Be very careful what you wish for.

The more of these suggested constitutional changes I read, the more my admiration for the Founders and their work increases.
 

1) The Gore reaction. Elimination of the electoral college in favor of direct election would not change the actual results apart from two past elections. However, it would enable a candidate with an electoral base in urban areas to ignore the interests of the rest of the country.

Huh? When the election is direct, the only concern is how to get the most people to vote for you. If it is by electoral college, the only concern is how to get the most electoral college electors to vote for you ... which has a different skew to it, but nonetheless influences political choices and tactics (see, e.g., today's Republican party), including whether to ignore a certain demographic (because the results are preordained, for instance, such as Republicans not campaigning in big blue states).

Perhaps Bart thinks that city slickers' votes shouldn't count as much ... oh, waiddaminnit, that's already generally true; large states get proportionately less representation in the electoral college than do smaller states that tend to have fewer big cities.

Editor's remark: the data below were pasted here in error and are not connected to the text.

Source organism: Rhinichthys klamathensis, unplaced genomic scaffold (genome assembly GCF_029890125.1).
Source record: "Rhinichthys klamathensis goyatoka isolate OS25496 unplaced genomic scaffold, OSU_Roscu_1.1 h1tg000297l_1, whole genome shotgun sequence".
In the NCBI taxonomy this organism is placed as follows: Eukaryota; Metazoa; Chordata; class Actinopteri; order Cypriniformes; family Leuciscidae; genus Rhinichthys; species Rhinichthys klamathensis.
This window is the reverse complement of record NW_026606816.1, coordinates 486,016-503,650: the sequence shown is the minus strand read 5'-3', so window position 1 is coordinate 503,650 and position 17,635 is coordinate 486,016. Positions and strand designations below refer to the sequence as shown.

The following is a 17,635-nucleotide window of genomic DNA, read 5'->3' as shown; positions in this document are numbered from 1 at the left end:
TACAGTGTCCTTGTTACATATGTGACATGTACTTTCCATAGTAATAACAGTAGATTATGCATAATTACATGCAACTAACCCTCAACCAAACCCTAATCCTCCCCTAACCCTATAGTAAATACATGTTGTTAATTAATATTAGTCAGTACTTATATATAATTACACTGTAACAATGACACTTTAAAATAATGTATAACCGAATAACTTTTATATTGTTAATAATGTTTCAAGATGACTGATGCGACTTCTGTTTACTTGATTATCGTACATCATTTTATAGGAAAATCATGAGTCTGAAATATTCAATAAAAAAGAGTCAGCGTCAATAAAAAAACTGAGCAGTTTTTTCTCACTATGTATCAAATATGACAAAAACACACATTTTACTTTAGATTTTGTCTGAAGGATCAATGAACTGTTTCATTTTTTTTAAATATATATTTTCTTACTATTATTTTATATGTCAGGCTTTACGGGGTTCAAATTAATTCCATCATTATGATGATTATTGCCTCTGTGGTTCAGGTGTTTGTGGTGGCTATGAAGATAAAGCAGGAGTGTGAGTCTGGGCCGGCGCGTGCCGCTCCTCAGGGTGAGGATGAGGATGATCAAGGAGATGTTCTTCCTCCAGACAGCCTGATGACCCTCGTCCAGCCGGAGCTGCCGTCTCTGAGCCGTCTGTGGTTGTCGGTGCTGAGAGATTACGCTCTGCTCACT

If all votes counted the same, any prudent politician would need to look at the possibilities in every voter demographic.

Cheers,
 

As to the pardon stuff, nice hypos there, but the chance of that actually happening is about nil.

Juan Gonzalez, of Democracy Now!, had a good column today about the progressive chops of Sen. Monseratte, who now appears to be wavering.

One good result of this affair, likely to occur other places with the margin of victory so small (it actually might have in another state, but apparently someone sent a blackberry message or something, and the plans were ruined), is that the weak Dem. leader Malcolm Smith is likely on the way out.

As to him not bringing up the same sex marriage issue to a vote, my understanding is that he was not going to do it if there was not votes for it to pass, a big question mark.

Another op-ed in the NY Daily News today called for a fix of the lieutenant governor vacancy. I doubt the vice presidency of the U.S. is dangerous or that an unelected second in command is necessarily a better fit. OTOH, the situation in this state is a problem.